Climate Change Institute and School for Policy and International Affairs, 1:00PM-2:15PM
Origins of the Anthropocene in Maine and the Northeast | | In 2016, an international group of leading geologists recommended adding a new epoch in Earth’s time scale - the “Anthropocene” - defined by the primacy of human activity in controlling global climate. While the Anthropocene is globally defined, the onset may be spatially asynchronous. We use Maine as a case study to consider the relative degrees to which local, regional, and global human activity influenced... Read More →

Kayla Michaud

Economics, 1:00PM-2:15PM
Energy-Smart Bangor Residential Rebate Program Presentation | | Energy-Smart Bangor Residential Rebate Program Presentation Poster | Judging Category: Undergraduate Student | Date submitted: 3/2/2017 | Presenter’s email address: kayla.michaud@maine.edu | | Authors... Read More →

Haley Netherton

Zoology, Wildlife Ecology, 1:00PM-2:15PM
The Nexus of Environmental Enrichment, Public Perceptions, and Education for Captive Grizzly Bears | | Animals living in captive environments face a different set of challenges from their wild counterparts. Because they live in a limited physical space and need expend only li... Read More →

Mariah Radue

Quaternary and Climate Studies, 1:00PM-2:15PM
The Little Ice Age in New England | | The Little Ice Age is a period characterized by abrupt decreases in global temperatures and shifts in climatic and environmental conditions. Based on ice cores and other climate records, the Little Ice Age is believed to have occurred during the timespan of 1300-1850. While climate changes during this recent event were spatially and temporally heterogeneous, temperatures in the North Atlantic were generally about 2 degrees Celsius below average, and glaciers expanded in North America, Europe, and Asia. These climatic shifts shaped the experience of human inhabitants in the region who faced famines and unpredictable weather events. For example, an extraordinarily cold summer in 1816, known as the... Read More →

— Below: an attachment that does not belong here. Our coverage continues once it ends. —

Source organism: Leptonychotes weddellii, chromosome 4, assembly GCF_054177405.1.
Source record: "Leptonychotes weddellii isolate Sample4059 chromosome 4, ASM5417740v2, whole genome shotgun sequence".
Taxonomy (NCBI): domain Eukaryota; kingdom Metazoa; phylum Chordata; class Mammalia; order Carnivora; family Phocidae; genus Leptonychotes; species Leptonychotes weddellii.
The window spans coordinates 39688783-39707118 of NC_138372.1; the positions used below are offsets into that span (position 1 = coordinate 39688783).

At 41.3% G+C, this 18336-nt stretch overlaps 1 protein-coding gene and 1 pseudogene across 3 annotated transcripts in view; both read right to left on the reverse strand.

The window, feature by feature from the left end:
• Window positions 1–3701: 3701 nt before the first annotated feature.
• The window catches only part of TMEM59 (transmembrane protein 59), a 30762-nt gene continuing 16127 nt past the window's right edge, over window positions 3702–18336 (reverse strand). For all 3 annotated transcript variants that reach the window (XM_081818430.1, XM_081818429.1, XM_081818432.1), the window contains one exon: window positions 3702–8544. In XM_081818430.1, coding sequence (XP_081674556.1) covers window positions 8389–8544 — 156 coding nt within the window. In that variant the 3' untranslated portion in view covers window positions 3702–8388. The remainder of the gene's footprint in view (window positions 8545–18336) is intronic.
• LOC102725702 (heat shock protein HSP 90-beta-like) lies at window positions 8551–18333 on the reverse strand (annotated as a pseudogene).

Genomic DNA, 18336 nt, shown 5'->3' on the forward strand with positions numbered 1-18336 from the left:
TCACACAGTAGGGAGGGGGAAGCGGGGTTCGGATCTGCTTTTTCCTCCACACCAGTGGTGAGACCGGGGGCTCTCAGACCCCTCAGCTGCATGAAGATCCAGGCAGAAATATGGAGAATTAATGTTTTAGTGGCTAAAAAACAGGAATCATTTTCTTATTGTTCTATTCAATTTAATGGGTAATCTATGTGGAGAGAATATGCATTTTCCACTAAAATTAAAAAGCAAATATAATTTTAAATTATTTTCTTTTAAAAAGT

Charles Rodda

Climate Change Institute, School of Earth and Climate Sciences, 1:00PM-2:15PM
2,000 years of climate change in Central Asia | | We synthesize 2,000 years of paleoclimate proxy records from Central Asia, examine weather station data from 600 Central Asian stations active since the beginning of the twentieth century, and compare climate reanalysis model... Read More →

Baidehi Roy

Forest Resources, 1:00PM-2:15PM
A comparative analysis of ecosystem services in Maine | | Natural resources, especially forests, contribute a significant amount of the goods and services produced in the Maine economy. The ecosystem services (ES) framework provides a useful way to compare both market and non-market goods and services across different locations or regions, in order to holistically view the benefits of natural resources accruing to particular places. This poster displays preliminary results from mapping the distribution of a selection of ES indicators in order to understand their proportional availability for different locations in Maine. Areas of ES provision were calculated using 25-miles radii around county centroids, calculated in ArcMap GIS software. Measures of ES include water availability, forest harvest, recreation, preserved lands, and carbon storage. Results compare the bundles of ES provision for 16 locations across the state. Future work will expand on the relationship between ES provision and human community outcomes for these locations. Results will help policy makers in the utilization of the natural potential of local ecosystems for long term sustainable development in Maine. | | Faculty Mentor: Mindy... Read More →

Madeline Sanborn

Communication Sciences and Disorders, 1:00PM-2:15PM
The Effects of a Stroke on the Brain Organization of Deaf American Sign Language Users | | This literature review explores the relationship between the language organization of the deaf brain and the effects of a stroke. It takes into consideration the side effects of a stroke on a hearing brain, and how it compares to the effects of a stroke on a deaf brain. Specialized areas of the brain, such as... Read More →

Grace Scott

Chemistry, 1:00PM-2:15PM
Optimizing extractions of recalcitrant polyphenols in Maine seaweed | | Seaweed has been used for centuries as a health beneficial, whole food source. Recent research has linked specific benefits, including anti-diabetic and anti-cancer effects, to bioactive molecules such as... Read More →

Brendan Smith

Food Science and Human Nutrition, 1:00PM-2:15PM
University of Maine Walkability/Bikeability Audit | | The focus of this study was to assess and grade the walkability/bikeability paths in a 1.5 mile radius around the University of Maine campus. This project was part of a 14-state study, Get Fruved, a USDA funded project for health promotion on college campuses. At UMaine, 4 student researchers conducted an environmental audit on 39 paths (75% in the day, 25% at night), selected by a campus committee as most frequently used walking/biking paths. The Centers for Disease Control and... Read More →